“We found that SARS-CoV-2, like SARS-CoV, uses the host proteins ACE2 and TMPRSS2 to enter cells. Both viruses should therefore infect similar cells in patients and may cause disease via similar mechanisms,” said Markus Hoffmann, PhD, researcher in the Infection Biology Unit of the German Primate Center, Leibniz Institute for Primate Research, Göttingen, Germany and first author of the paper.

Developing new drugs for infectious diseases or even diseases such as cancer or neurological conditions can take years, even decades. But camostat mesylate has already been tested in people, albeit not for the treatment of COVID-19.

“We knew from our previous work that camostat mesylate was active against other coronaviruses, including SARS-CoV. Therefore, we tested whether it is also active against SARS-CoV-2,” said Stefan Pöhlmann, PhD, Professor in the same institute in Göttingen. “Our study shows that camostat mesylate blocks infection of cells with SARS-CoV-2-like particles and with authentic, patient-derived SARS-CoV-2. Moreover, camostat mesylate inhibited infection of important target cells – human lung epithelial cells,” he added.

The compound is approved in Japan for the treatment of a number of non-infectious conditions in people, such as chronic pancreatitis and postoperative reflux esophagitis and has also had some tests in mice infected with SARS-CoV. However, it has never been tested in humans with COVID-19.

“It does require trials in humans to determine if it’s effective, and I suspect it would also require pre-clinical animal work with SARS-CoV-2 specifically before human trials could start. If it has been shown to be safe for clinical use in other countries, it may be fast-tracked for FDA approval or the FDA may authorize emergency off-label use,” said Rasmussen, indicating that the FDA will have to examine safety data and pre-clinical data before determining which, if any course of action to take with investigating the drug further.

One concern is that TMPRSS2 might not be the only protease that controls spike priming and hence blocking it may be ineffective in people as other proteases may act as backups, still allowing the virus entry into cells. There are also questions to be asked about how the drug would actually alter the ability of the virus to cause disease in people.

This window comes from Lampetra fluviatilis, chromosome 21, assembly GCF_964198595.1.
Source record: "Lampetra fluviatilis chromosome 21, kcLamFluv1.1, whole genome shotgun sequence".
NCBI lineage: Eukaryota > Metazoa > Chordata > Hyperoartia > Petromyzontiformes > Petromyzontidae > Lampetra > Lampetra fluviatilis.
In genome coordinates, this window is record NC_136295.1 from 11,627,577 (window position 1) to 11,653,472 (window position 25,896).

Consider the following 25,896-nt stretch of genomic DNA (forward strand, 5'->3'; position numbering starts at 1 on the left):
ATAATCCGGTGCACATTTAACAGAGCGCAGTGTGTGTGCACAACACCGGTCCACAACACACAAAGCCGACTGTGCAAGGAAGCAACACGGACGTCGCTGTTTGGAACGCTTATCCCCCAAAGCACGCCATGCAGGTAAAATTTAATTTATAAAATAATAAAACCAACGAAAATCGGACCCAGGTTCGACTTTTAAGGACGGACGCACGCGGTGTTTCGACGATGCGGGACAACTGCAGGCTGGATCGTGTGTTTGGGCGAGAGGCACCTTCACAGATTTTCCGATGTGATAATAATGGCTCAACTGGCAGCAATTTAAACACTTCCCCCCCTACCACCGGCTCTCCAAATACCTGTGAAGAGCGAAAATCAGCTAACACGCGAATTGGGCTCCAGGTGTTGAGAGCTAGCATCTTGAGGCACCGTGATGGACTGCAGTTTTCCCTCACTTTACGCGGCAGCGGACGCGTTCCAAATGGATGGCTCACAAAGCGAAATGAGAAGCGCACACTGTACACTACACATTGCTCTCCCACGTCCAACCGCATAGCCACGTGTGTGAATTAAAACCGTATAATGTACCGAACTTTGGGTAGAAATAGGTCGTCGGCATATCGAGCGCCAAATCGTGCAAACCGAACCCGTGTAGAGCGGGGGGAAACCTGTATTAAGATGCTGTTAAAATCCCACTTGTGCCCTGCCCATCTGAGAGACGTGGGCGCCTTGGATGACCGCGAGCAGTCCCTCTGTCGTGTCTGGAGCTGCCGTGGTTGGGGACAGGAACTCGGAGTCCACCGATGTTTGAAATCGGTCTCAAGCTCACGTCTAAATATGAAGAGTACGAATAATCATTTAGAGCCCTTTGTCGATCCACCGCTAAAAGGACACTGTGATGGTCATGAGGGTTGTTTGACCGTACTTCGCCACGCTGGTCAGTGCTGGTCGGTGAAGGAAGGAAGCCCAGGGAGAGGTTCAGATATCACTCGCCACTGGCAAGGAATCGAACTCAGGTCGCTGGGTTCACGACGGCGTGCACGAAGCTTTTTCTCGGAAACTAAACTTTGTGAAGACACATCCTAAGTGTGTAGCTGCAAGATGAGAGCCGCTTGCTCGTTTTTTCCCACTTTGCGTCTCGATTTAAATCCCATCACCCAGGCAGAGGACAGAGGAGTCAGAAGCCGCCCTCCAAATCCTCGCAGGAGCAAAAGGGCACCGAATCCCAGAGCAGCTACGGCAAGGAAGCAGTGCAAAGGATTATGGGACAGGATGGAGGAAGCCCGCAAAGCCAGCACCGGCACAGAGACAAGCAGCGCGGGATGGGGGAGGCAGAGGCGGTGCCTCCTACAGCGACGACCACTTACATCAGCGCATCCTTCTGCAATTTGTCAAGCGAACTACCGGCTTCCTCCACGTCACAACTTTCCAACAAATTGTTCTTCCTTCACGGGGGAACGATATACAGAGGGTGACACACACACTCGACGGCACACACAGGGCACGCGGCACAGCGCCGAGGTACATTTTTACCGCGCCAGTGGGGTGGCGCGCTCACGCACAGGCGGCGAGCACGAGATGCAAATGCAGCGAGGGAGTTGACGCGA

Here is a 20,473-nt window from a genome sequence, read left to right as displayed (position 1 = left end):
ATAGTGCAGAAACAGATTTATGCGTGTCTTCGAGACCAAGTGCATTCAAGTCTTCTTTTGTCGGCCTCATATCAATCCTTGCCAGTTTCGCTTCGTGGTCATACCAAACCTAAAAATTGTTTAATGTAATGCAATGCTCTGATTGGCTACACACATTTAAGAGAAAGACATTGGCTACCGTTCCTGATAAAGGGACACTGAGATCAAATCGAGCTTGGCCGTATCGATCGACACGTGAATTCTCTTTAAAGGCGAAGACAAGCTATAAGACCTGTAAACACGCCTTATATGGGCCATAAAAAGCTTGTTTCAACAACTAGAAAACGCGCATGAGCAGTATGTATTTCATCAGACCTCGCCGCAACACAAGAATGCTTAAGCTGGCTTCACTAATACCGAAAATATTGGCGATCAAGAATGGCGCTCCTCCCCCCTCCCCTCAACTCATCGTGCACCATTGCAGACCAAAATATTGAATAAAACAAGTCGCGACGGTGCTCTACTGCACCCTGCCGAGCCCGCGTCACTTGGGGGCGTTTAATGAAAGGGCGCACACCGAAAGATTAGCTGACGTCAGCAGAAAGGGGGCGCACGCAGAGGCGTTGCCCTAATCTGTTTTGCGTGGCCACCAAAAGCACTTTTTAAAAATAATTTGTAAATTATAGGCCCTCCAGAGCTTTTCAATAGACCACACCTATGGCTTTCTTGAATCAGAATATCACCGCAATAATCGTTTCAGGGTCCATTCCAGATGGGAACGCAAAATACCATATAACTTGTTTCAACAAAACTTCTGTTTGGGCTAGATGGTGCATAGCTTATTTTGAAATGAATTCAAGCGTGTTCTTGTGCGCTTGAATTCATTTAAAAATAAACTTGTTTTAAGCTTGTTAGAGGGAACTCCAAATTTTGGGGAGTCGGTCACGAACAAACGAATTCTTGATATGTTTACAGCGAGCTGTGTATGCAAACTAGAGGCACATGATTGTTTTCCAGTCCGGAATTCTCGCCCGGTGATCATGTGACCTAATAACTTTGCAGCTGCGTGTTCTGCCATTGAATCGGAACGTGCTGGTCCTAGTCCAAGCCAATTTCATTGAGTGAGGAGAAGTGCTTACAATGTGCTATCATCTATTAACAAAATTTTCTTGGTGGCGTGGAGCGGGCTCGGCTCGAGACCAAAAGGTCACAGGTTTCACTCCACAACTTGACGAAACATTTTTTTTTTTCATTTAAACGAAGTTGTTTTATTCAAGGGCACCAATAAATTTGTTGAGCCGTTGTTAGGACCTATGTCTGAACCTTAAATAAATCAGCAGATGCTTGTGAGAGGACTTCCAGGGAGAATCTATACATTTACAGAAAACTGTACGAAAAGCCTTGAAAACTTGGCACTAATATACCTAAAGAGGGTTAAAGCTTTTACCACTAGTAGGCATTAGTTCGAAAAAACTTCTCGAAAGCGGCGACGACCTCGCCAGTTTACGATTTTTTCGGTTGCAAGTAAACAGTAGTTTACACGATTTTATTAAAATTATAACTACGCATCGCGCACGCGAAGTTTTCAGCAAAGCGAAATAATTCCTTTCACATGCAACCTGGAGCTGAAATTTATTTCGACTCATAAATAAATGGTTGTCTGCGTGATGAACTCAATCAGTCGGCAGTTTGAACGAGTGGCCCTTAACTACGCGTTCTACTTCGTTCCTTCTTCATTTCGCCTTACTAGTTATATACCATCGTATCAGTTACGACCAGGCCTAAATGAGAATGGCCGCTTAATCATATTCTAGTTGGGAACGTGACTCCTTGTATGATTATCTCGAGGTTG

“Pathogenesis can’t be studied in cultured cells, so these questions will need to be addressed using animal models and human clinical samples,” said Rasmussen.

Given the similarities between SARS-CoV and the current virus SARS-CoV-2, the researchers also looked at whether people who recovered from SARS had any immunity to the new virus strain. They took serum containing antibodies taken from 3 recovering SARS-CoV patients back around the time of the original outbreak in 2003 and showed that this blocked entry of SARS-CoV-2 into cells. The serum was taken from patients b

“Antibodies from patients who had recovered from SARS blocked the SARS-CoV-2 from infecting cells in culture. This suggests that antibodies against SARS might be useful as a treatment for SARS-CoV-2,” said Rasmussen.

SARS in 2003 was a smaller outbreak compared to the current situation with only 8,098 cases formally recorded and over 7,000 people surviving. It is not known how many of these people are still alive today, but it is possible that they will have some immunity to COVID-19. On a wider scale, studying these people may provide incredibly useful clues about successfully treating COVID-19. So, what are the next steps for the researchers?

“We are currently analyzing whether camostat mesylate-related inhibitors show improved antiviral activity. So far we have not been contacted by others regarding off-label use of camostat mesylate. However, we are contacting physicians to discuss this option,” said Pöhlmann.